05 Apr 2013

“What Does Bowdoin Teach?”

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Bowdoin’s Art Museum

Back in the 1960s, Bowdoin’s College Bowl team mopped up on the television contest show whose questions focused on academic knowledge. I thought seriously of going there, but took Yale’s offer instead simply because the larger university offered an even greater selection of course offerings.

Bowdoin is still generally regarded highly. In fact, it is ranked sixth in liberal arts by U.S. News & World Report. But a new study by the National Association of Scholars, released on Wednesday, contends that Bowdoin has become an instrument for partisan indoctrination with Progressive ideology.

Bowdoin boasts of training its students in critical thinking. The NAS study concludes:

[Allegedly] Bowdoin’s emphasis [is] on “critical thinking,” but the real… emphasis [is] on politics. Politics is enthroned at Bowdoin where Reason once reigned. Like all usurpers, this one presents itself as the legitimate heir of the old order. Bowdoin manages this substitution by claiming that Reason all along was political and that “truth claims,” seen accurately through the lens of “critical thinking,” are only assertions of self-interest by the powerful. Since everything was politics anyway, why not promote the politics you prefer? This is the short route to replacing open-minded liberal education with political activism centered on diversity, multiculturalism, same-sex marriage, sustainability, etc.

So, despite Bowdoin’s lack of cohesive intellectual order, it is a “whole” and can be examined as something that possesses organic unity. In that light, our guiding questions were: What kinds of knowledge does Bowdoin emphasize or prize? What does it want all Bowdoin students to learn? What does it want all Bowdoin faculty members to teach? What intellectual habits and attitudes does it cultivate? What understanding of the unity of knowledge does it prompt students to recognize? What divisions of knowledge? What abiding perplexities and matters for lifelong study? What moral yearnings does it plant in the souls of students? How does it urge students to comprehend the self, and what qualities does it uphold as worthy of pursuit? What qualities as better restrained or overcome? How should we treat other people? What obligations do we have as citizens? What are our obligations of stewardship to the achievements of past generations? What are our obligations to the generations to come? What combination of knowledge and character represents an ideal towards which students should strive? What is the good life? What is the good society?

Bowdoin does not spend much time debating possible answers. Rather, it has settled doctrine that informs students what sorts of knowledge, habits, dispositions, and aspirations are desirable. What does Bowdoin want all students to learn? The importance of diversity, respect for “difference,” sustainability, the social construction of gender, the need to obtain “consent,” the common good, world citizenship, and critical thinking. The answers embedded in these terms are not, as we have noted, arrived at by careful weighing of arguments and evidence. The general procedure has been for the college president to announce a “commitment,” such as President Mills’s announcement in 2007 that he had signed the “College and University Presidents’ Climate Commitment,” or the College’s 2009 release of its “Carbon Neutrality Implementation Plan.” The same procedures underlie Bowdoin’s creation of the Studies programs, its commitment to minority student recruitment, and its determination to increase the number of minority and women faculty members.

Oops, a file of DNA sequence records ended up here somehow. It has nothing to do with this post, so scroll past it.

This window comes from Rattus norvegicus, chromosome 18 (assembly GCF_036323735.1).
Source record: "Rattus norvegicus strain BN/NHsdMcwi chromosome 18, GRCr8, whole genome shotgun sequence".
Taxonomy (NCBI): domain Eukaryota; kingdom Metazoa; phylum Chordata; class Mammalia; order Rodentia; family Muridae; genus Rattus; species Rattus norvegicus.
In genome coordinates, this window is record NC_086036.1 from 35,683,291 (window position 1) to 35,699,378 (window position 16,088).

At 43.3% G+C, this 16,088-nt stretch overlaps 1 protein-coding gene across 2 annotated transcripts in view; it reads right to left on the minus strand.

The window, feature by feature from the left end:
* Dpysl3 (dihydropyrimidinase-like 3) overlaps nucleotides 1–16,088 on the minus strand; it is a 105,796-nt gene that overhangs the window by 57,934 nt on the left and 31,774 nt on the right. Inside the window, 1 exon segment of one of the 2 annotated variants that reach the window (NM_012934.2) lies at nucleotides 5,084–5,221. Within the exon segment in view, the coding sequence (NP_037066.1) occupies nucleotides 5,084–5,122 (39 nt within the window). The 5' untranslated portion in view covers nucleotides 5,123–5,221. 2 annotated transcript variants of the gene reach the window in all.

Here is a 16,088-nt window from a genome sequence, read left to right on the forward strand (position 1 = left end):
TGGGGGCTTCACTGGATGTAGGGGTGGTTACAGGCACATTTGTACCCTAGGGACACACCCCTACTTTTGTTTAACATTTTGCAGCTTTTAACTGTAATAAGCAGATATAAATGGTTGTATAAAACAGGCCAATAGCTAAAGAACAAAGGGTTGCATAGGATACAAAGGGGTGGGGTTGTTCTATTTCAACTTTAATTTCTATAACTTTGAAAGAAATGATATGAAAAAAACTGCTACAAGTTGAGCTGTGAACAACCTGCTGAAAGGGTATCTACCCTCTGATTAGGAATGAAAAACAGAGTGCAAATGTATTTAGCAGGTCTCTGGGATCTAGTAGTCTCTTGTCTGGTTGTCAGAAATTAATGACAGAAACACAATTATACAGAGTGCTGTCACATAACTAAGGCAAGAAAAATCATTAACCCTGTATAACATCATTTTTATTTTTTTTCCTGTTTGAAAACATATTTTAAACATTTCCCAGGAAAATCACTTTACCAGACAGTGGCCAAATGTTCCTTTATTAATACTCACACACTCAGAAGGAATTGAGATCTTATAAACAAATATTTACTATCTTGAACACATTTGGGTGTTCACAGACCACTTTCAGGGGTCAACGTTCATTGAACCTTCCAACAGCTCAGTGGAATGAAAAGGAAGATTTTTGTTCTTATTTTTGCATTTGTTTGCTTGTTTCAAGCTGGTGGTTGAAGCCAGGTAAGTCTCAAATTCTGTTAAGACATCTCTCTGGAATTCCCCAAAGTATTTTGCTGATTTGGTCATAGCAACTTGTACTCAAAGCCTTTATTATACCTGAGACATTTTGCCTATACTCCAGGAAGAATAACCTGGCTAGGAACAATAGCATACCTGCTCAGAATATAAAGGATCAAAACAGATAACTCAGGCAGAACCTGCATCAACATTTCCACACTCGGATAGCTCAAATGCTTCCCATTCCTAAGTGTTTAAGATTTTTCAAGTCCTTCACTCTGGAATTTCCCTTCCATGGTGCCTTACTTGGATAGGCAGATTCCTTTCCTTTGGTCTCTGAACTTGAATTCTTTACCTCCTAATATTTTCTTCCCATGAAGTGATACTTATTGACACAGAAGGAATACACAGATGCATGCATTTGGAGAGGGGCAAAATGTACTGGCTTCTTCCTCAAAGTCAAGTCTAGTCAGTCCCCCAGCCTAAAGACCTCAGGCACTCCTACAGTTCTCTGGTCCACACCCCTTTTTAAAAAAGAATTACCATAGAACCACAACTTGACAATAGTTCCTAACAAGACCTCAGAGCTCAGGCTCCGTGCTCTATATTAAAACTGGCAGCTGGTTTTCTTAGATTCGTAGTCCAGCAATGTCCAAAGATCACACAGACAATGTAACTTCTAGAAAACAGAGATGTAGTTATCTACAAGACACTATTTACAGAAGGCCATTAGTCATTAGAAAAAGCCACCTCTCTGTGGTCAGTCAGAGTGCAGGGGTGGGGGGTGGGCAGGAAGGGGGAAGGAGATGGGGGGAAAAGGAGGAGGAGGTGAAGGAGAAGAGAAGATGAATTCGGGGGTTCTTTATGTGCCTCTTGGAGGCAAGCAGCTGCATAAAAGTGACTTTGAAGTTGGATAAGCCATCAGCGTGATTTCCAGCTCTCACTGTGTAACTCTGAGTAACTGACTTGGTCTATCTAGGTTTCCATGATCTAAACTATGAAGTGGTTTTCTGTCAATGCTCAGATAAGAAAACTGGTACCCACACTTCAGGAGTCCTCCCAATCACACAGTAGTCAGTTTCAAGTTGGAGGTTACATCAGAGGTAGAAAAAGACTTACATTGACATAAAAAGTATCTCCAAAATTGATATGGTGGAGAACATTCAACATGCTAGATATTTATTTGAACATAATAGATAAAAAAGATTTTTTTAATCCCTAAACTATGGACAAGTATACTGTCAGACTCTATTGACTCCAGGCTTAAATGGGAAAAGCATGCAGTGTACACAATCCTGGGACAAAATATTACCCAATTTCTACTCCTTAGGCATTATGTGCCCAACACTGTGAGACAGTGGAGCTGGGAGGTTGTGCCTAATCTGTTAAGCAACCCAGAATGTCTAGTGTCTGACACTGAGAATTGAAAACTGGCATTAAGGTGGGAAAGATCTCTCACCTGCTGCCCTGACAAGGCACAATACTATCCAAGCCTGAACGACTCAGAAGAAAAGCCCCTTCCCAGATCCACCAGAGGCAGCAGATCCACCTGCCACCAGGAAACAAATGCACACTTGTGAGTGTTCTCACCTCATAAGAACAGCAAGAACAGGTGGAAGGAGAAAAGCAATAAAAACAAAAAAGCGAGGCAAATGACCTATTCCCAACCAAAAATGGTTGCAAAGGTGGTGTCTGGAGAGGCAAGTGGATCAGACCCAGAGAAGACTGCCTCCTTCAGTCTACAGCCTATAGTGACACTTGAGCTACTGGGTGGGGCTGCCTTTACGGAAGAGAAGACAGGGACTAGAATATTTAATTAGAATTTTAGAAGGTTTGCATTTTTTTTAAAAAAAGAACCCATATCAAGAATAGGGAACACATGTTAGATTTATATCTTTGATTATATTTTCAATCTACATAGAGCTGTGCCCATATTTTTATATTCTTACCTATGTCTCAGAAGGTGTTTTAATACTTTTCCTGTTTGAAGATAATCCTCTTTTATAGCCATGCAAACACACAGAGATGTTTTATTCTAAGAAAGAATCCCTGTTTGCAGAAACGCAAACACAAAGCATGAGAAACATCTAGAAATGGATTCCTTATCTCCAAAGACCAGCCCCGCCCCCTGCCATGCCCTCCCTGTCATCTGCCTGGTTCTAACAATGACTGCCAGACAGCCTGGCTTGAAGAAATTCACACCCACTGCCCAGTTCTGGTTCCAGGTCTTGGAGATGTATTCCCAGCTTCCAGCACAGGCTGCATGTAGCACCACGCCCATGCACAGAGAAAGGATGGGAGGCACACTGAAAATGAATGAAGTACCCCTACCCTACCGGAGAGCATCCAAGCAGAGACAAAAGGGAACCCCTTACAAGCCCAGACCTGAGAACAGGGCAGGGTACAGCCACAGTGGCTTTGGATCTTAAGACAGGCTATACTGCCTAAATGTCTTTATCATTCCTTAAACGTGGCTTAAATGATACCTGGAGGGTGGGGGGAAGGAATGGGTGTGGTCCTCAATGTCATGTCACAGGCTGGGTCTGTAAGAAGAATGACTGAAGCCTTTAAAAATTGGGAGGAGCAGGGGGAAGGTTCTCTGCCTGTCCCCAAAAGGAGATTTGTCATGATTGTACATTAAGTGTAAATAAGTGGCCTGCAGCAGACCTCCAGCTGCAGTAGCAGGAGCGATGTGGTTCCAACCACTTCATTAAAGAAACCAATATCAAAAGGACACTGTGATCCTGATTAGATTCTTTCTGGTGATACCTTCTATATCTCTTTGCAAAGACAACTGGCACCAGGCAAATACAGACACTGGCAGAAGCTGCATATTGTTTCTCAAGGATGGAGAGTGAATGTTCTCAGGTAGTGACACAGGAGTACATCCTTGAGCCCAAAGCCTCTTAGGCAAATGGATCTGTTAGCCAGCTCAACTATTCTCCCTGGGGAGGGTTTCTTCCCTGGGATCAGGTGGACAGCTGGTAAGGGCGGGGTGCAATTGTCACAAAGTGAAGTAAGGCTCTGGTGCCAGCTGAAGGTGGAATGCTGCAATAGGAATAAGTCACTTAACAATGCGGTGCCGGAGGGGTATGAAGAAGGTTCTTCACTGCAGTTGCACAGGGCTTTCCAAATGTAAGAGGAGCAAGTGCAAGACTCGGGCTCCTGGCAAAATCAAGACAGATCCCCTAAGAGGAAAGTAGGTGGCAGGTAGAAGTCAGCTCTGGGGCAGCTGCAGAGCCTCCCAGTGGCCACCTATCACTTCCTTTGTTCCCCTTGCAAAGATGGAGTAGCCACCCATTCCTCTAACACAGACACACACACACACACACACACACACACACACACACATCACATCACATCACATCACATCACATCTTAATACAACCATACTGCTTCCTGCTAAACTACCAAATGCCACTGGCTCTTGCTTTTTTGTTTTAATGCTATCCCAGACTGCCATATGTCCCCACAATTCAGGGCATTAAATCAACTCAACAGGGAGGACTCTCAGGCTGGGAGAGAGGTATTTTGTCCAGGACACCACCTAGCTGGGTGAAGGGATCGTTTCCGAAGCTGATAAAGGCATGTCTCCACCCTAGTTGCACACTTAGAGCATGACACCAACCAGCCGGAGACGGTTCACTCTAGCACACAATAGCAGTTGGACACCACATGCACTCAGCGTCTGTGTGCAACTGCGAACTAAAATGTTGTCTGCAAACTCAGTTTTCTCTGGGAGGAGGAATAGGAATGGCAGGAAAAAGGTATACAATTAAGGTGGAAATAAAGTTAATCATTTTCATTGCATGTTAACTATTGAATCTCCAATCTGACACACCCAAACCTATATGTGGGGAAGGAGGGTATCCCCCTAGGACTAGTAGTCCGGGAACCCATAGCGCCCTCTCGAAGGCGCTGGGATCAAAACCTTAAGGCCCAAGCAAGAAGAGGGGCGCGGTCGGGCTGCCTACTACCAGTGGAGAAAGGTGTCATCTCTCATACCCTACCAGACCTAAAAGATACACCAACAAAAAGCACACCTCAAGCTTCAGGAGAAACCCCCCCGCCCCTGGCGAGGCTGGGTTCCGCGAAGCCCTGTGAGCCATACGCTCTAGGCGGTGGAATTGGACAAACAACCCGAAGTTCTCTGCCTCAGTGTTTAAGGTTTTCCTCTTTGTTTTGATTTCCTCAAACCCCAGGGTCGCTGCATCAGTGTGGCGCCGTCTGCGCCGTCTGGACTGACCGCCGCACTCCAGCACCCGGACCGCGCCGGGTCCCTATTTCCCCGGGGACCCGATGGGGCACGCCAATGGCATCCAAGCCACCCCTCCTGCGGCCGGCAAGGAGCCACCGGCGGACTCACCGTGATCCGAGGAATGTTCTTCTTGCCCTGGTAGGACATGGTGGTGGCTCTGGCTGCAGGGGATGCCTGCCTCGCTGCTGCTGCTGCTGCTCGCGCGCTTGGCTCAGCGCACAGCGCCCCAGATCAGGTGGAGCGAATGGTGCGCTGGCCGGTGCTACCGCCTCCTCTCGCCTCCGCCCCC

All of these decisions may well have captured the prevailing views of Bowdoin faculty members and students. They might well have, therefore, prevailed in open debate. But as far as we can tell, there was no meaningful debate. Without hesitation, Bowdoin skips to certainties on some of the most contentious issues of our time. What most should be subject to debate never is.
When critical thinking is most necessary, it is most absent. What happens at the level of college policy is reflected at the level of college culture. When Bowdoin speaks of the “common good,” when it promotes “diversity” and “inclusivity” and apotheosizes “difference,” it is similarly by-passing debate on the idea s that are at the center of the great debates in America today. Rather than give these debates a respectful and full hearing, the college pre-empts them with closed-minded orthodoxies.

Of course, not only Bowdoin practices this same kind of one-sided, ideological indoctrination. Yale certainly does, as well –to one degree or another– as every other elite university and college in America.

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Soren Kierkegaard

I visited Bowdoin a few years back and was struck by the stuffed polar bear in the lobby of the athletics building. I seem to recall it having been shot about the turn of the century by a Bowdoin alum. I wonder if it remains, or if it’s been purged in the name of all things proper and just. One may only hope an institution such as the Party of the Right may be hiding behind the curtains ready to take back that frozen tundra of liberal thought.



Soren Kierkegaard

From the school’s history web page:

1913

The College adopts the polar bear as its mascot. Five years later, Donald MacMillan presented the school with a stuffed and mounted adult polar bear that he captured in Northern Greenland in 1916. In presenting the bear to the college, he proclaimed, “May his spirit be the Guardian Spirit not only of Bowdoin Athletics, but of every Bowdoin man [and woman].”

http://www.bowdoin.edu/about/history/images/44-polar-bear.jpg



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